Monday, September 15, 2014

Gardens and ironwork go together


I guess it exists mostly in the old cities like Savannah, Charleston and New York, but I'm wishing I could have some of the handsome ironwork I've seen here back home in Atlanta.  Walking in my daughter's neighborhood of Carroll Gardens in Brooklyn, one can see examples of exquisite work done long ago.

When my younger daughter lived in Manhattan, she had her tonsils removed.  I remember riding home from the hospital and noticing how many iron fences there were, even in front of decrepit industrial sites along the FDR.  It's pretty amazing that so much of it has survived.

Of course, if you have this surround in place, you have a head start on a lovely garden.  I have to say that many of these rectangular spaces in front of the old brownstones don't live up to their potential, to my mind.  On my daily walk, I do a lot of mental landscaping.  Most of the gardens are well planted, but a few are totally neglected, with weeds and a smattering of dried-up evergreens.   Others are a mish-mash of vernacular tastes.

The block where the above garden is located has a mix of both charming gardens and ones that need work.  Some are still owned by Italians who settled here at the turn of the last century, so you'll see a garden that is nicely arranged, but there will be a shrine in the corner that is a bit startling.  I guess I'm just not used to seeing this sort of thing.  In fact, there's a restaurant on the corner with a canopy of grape vine (with heavy clusters of purple grapes) that looks for all the world like it should be in Provence.  I tried to take a picture, but there's a white shrine to the Virgin Mary that almost glows in the shade of the courtyard.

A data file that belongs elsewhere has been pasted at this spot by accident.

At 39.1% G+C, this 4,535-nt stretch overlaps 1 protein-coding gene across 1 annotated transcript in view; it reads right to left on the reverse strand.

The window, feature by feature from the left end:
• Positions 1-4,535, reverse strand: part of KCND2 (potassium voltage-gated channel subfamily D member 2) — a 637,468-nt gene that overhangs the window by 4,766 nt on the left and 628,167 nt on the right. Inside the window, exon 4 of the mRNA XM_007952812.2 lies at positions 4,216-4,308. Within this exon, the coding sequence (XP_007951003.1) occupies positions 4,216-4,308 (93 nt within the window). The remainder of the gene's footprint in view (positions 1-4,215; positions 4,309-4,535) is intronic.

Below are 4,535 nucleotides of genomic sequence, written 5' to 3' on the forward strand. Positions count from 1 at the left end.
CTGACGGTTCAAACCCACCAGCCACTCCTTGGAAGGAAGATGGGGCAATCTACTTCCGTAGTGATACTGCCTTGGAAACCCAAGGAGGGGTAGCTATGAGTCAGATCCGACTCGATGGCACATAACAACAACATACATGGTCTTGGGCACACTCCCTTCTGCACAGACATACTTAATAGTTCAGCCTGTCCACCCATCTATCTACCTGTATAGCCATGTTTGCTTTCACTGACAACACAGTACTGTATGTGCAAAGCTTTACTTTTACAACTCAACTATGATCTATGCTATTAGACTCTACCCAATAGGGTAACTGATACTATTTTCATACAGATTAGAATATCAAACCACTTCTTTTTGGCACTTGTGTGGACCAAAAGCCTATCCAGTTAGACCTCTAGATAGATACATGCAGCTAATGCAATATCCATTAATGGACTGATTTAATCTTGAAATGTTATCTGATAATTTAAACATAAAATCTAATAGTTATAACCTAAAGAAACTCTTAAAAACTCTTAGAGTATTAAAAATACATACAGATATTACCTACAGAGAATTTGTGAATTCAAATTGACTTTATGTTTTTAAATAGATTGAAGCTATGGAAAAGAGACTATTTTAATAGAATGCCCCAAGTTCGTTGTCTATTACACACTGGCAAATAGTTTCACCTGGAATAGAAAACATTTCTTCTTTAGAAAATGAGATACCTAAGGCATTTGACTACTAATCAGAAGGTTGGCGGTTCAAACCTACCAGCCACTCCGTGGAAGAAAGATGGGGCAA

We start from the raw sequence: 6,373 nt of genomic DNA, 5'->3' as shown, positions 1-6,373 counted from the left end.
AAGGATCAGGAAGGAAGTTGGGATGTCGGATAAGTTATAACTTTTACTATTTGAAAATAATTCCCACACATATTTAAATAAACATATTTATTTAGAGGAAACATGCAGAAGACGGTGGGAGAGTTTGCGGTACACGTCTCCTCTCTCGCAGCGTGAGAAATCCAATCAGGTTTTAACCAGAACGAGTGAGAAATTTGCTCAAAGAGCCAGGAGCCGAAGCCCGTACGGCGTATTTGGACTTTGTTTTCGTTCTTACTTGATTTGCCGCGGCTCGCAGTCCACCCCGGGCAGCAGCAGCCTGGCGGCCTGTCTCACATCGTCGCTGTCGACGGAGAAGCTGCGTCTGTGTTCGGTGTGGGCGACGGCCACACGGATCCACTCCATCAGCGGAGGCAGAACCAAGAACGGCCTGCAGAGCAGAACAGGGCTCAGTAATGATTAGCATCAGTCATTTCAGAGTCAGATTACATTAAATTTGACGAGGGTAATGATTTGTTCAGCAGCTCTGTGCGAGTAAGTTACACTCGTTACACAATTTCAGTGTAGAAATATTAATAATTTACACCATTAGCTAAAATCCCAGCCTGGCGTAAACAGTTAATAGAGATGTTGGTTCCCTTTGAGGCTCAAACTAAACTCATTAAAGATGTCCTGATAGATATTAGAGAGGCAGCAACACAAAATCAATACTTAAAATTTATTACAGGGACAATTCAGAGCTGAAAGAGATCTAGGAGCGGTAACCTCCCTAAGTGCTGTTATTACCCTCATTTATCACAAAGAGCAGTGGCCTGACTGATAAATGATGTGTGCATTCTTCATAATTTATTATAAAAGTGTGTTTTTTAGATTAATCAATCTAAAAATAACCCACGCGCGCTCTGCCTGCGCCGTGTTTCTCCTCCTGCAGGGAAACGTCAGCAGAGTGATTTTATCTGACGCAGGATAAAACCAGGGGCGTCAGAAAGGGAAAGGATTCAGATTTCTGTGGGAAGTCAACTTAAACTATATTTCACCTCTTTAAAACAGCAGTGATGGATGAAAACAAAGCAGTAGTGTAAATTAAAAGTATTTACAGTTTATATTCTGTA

In this historic district that was founded in the early part of the 19th Century by Irish immigrants and then Norwegians, it was required that the houses along certain streets be set back 33 feet to accommodate front gardens (unlike the fronts of other brownstones in Brooklyn which are much closer to the street).  A lot of the former still retain beautiful iron fences and gates, like the one above.

I can't help but wonder what it would be like to have this defined space.  Would I mess it up by trying to do too much, or would I restrain myself to a few choice plants that would bloom throughout the season?  Whoever did the garden above opted for pretty low maintenance, but managed to include a few striking plants that blend well with the beautiful ironwork.

The flavor of the neighborhood is changing.  Many French people have moved into Carroll Gardens since the 1990's.  I don't know that any of them will ever own these houses, some of which have been passed down through generations (and are obscenely expensive to buy), but it would be interesting to see their take on garden design in such a space, given that so many French gardens have high walls and fences.

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